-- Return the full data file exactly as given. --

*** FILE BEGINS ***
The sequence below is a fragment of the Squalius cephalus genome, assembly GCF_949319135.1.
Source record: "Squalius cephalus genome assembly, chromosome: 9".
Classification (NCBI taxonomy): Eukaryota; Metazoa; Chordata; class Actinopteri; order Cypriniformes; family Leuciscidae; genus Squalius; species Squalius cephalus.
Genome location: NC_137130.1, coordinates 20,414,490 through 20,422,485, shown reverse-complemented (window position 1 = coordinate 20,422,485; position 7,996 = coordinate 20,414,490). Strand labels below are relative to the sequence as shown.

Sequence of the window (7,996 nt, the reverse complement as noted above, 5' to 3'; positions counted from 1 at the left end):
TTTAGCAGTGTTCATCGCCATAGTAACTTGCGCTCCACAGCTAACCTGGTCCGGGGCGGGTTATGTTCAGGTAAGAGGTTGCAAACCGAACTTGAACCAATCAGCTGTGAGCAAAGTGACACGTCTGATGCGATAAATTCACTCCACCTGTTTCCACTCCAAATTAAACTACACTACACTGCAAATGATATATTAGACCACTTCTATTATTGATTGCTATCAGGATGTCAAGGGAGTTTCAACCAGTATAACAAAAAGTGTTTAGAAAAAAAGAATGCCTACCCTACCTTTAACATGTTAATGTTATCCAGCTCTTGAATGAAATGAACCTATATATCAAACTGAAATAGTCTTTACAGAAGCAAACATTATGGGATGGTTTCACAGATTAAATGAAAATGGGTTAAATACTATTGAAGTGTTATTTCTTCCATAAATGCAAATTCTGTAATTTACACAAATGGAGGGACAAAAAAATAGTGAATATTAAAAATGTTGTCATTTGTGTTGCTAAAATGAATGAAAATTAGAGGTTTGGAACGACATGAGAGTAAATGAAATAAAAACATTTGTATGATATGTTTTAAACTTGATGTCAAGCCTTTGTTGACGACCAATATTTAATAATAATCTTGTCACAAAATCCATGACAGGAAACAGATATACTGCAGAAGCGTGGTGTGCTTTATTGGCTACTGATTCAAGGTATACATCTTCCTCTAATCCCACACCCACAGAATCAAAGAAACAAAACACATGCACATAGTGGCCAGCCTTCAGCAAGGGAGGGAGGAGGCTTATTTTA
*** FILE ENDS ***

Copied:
The sequence below is a fragment of the Squalius cephalus genome, assembly GCF_949319135.1.
Source record: "Squalius cephalus genome assembly, chromosome: 9".
Classification (NCBI taxonomy): Eukaryota; Metazoa; Chordata; class Actinopteri; order Cypriniformes; family Leuciscidae; genus Squalius; species Squalius cephalus.
Genome location: NC_137130.1, coordinates 20,414,490 through 20,422,485, shown reverse-complemented (window position 1 = coordinate 20,422,485; position 7,996 = coordinate 20,414,490). Strand labels below are relative to the sequence as shown.

Sequence of the window (7,996 nt, the reverse complement as noted above, 5' to 3'; positions counted from 1 at the left end):
TTTAGCAGTGTTCATCGCCATAGTAACTTGCGCTCCACAGCTAACCTGGTCCGGGGCGGGTTATGTTCAGGTAAGAGGTTGCAAACCGAACTTGAACCAATCAGCTGTGAGCAAAGTGACACGTCTGATGCGATAAATTCACTCCACCTGTTTCCACTCCAAATTAAACTACACTACACTGCAAATGATATATTAGACCACTTCTATTATTGATTGCTATCAGGATGTCAAGGGAGTTTCAACCAGTATAACAAAAAGTGTTTAGAAAAAAAGAATGCCTACCCTACCTTTAACATGTTAATGTTATCCAGCTCTTGAATGAAATGAACCTATATATCAAACTGAAATAGTCTTTACAGAAGCAAACATTATGGGATGGTTTCACAGATTAAATGAAAATGGGTTAAATACTATTGAAGTGTTATTTCTTCCATAAATGCAAATTCTGTAATTTACACAAATGGAGGGACAAAAAAATAGTGAATATTAAAAATGTTGTCATTTGTGTTGCTAAAATGAATGAAAATTAGAGGTTTGGAACGACATGAGAGTAAATGAAATAAAAACATTTGTATGATATGTTTTAAACTTGATGTCAAGCCTTTGTTGACGACCAATATTTAATAATAATCTTGTCACAAAATCCATGACAGGAAACAGATATACTGCAGAAGCGTGGTGTGCTTTATTGGCTACTGATTCAAGGTATACATCTTCCTCTAATCCCACACCCACAGAATCAAAGAAACAAAACACATGCACATAGTGGCCAGCCTTCAGCAAGGGAGGGAGGAGGCTTATTTTA